FOR IMMEDIATE RELEASE
Friday, Feb. 1, 2002
HHS Secretary Tommy G. Thompson today announced five appointments to the National Advisory Allergy and Infectious Diseases Council, the principal advisory body of the National Institute of Allergy and Infectious Diseases (NIAID), a component of the National Institutes of Health within the Department of Health and Human Services.
The council provides recommendations on the conduct and support of research, including training young scientists and disseminating health information derived from NIAID research. The council is composed of physicians, scientists and representatives of the public who contribute their time and expertise for a four-year term.
The new council members are: Luis A. Diaz, M.D., professor and chairman of the department of dermatology at the University of North Carolina at Chapel Hill; J. Brooks Jackson, M.D., M.B.A., professor and chairman of the department of pathology at Johns Hopkins University Medical Institutions in Baltimore, Md.; Dorothy E. Lewis, Ph.D, professor of immunology at Baylor College of Medicine in Houston, Texas; Richard M. Locksley, M.D., chief of infectious diseases at the Howard Hughes Medical Institute at the University of California, San Francisco; and Margaret A. Liu, M.D., senior advisor in vaccinology at the Bill and Melinda Gates Foundation.
NIAID supports basic and applied research to prevent, diagnose, and treat infectious and immune-mediated illnesses, including HIV/AIDS and other sexually transmitted diseases, tuberculosis, malaria, autoimmune disorders, asthma and allergies.
Dr. Diaz is professor and chairman of the department of dermatology at the University of North Carolina at Chapel Hill, where he studies cutaneous autoimmunity. He has made important contributions in autoantibody-mediated disease in pemphigus and pemphigoid. Additionally, he is interested in medical education and patient care.
In addition to holding the position of professor of immunology at Baylor College of Medicine in Houston, Texas, Dr. Lewis is director of the department's graduate program, director of the Core Flow Cytometry Facility and director of the Immunology Core for the Center for AIDS Research at Baylor College of Medicine. Dr. Lewis is interested in the immune response to HIV and the mechanisms responsible for failure to generate sufficient memory cells in most infected people. She is also an expert in Flow Cytometric applications and serves as an advisor to the Los Alamos National Flow Facility.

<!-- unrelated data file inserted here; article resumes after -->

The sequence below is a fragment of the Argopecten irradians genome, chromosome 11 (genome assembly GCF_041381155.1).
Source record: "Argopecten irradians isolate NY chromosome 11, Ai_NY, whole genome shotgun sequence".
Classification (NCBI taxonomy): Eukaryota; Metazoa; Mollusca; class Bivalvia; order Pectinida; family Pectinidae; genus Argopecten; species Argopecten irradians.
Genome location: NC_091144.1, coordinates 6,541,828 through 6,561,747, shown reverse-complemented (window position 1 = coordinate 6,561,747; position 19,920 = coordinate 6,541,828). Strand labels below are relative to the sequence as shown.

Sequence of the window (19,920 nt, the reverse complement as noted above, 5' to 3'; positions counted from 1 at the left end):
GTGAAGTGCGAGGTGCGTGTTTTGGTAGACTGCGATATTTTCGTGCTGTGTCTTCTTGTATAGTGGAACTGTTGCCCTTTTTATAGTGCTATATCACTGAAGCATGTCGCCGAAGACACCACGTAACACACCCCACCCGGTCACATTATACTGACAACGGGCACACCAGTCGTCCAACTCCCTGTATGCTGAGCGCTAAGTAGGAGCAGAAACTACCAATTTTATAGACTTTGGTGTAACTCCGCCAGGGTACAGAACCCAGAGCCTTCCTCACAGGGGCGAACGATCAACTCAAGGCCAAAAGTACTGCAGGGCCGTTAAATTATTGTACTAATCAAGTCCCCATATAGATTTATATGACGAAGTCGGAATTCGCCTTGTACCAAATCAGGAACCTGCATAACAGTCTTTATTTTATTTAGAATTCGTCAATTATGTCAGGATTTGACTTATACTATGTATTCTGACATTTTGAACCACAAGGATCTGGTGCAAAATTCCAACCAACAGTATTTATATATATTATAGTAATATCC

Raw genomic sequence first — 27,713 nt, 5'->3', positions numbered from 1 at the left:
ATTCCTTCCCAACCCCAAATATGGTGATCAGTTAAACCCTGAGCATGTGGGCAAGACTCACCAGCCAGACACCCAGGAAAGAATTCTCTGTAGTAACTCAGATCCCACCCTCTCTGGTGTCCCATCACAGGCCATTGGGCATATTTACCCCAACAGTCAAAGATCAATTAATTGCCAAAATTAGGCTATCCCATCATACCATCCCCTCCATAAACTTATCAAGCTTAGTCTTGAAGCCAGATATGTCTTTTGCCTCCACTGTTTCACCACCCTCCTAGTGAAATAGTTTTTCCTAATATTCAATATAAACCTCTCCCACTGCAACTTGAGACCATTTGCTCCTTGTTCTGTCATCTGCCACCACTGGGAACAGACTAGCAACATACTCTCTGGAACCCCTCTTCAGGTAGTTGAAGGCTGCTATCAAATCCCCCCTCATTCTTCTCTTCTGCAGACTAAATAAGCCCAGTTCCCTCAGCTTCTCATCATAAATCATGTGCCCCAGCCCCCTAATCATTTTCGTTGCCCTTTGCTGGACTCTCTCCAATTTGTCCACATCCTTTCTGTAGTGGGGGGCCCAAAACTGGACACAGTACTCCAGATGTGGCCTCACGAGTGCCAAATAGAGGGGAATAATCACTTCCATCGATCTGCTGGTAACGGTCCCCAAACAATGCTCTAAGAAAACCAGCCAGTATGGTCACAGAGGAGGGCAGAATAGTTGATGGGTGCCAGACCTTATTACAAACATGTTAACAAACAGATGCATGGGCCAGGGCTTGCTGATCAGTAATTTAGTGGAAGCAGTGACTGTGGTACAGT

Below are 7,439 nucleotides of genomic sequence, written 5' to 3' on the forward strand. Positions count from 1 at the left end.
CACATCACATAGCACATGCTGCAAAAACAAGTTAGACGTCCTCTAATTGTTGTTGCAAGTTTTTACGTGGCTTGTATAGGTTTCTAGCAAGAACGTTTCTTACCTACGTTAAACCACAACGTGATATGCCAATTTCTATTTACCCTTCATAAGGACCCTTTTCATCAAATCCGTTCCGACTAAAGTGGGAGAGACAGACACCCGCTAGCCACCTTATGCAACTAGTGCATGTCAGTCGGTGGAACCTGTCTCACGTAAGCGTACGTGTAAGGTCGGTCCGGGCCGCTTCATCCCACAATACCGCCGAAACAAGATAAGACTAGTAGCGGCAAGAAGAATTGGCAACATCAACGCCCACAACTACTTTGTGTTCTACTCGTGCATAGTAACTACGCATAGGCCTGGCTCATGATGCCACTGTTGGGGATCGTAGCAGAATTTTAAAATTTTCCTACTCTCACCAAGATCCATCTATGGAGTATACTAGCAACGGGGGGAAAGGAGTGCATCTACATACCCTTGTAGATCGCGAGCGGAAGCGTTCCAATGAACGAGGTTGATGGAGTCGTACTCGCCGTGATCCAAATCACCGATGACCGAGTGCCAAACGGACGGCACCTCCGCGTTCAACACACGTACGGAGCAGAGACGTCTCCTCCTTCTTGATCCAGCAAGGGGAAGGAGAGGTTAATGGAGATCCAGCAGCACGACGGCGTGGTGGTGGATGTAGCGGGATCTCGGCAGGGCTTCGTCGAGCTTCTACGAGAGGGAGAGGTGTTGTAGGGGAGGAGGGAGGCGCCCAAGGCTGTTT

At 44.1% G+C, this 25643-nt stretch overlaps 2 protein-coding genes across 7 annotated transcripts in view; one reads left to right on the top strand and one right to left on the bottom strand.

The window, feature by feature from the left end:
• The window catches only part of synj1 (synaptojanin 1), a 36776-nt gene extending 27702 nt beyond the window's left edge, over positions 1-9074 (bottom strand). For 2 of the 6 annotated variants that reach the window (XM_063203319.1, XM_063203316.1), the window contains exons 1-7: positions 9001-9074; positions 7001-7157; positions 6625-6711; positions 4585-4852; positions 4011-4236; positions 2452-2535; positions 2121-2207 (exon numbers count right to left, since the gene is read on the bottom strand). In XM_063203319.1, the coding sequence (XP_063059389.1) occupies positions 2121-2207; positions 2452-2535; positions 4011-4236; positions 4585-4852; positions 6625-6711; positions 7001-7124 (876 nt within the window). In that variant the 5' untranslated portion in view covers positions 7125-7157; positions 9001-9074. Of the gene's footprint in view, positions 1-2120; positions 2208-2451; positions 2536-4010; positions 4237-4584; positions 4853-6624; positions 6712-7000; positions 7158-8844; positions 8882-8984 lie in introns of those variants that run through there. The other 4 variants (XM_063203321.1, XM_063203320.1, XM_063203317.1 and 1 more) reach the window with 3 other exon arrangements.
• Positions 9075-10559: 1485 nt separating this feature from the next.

Dr. Liu is senior advisor in vaccinology at the Bill and Melinda Gates Foundation, and is also vice-chairman of Transgene, S.A. Additional appointments included chairmanship of the Scientific Advisory Group of the International Vaccine Institute. A pioneer in the field of DNA vaccines, her research interests are in the field of immunology, in particular the generation of cellular immunity for viruses and cancer.
Dr. Locksley, chief of infectious diseases, is also professor of medicine and investigator at Howard Hughes Medical Institute at the University of California, San Francisco. He has served as a member and chair of study sections for NIAID and the World Health Organization, and chairs the U.S.-Japan Immunology Board for NIH. Dr. Locksley's research investigates mechanisms by which T cells acquire their distinct effector functions and attempts to understand the dysregulation of effector function that occurs in a variety of infectious and inflammatory diseases.
Dr. Jackson is professor and chairman of the department of pathology at Johns Hopkins Medical Institutions. He also serves as director of the clinical HIV Laboratory at Johns Hopkins Hospital and has been involved in numerous clinical HIV therapeutic and prevention trials in the United States, Uganda and China. He is a funded investigator in the NIAID- sponsored adult and pediatric AIDS Clinical Trials Groups and the HIV Network for Prevention Trials. Dr. Jackson is the protocol chair of several adult and perinatal HIV prevention trials in the United States and Uganda including the HIVNET 012 perinatal nevirapine trial.
NIAID conducts and supports research—at NIH, throughout the United States, and worldwide—to study the causes of
infectious and immune-mediated diseases, and to develop better means of preventing, diagnosing and treating these illnesses. News
releases, fact sheets and other NIAID-related materials are available on the NIAID Web site at www.niaid.nih.gov.
About the National Institutes of Health (NIH): NIH, the nation's medical research agency, includes 27 Institutes and Centers and is a component of the U.S.
Department of Health and Human Services. NIH is the primary federal agency conducting and supporting basic, clinical, and translational medical research,
and is investigating the causes, treatments, and cures for both common and rare diseases. For more information about NIH and its programs, visit www.nih.gov.
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Last Updated February 01, 2002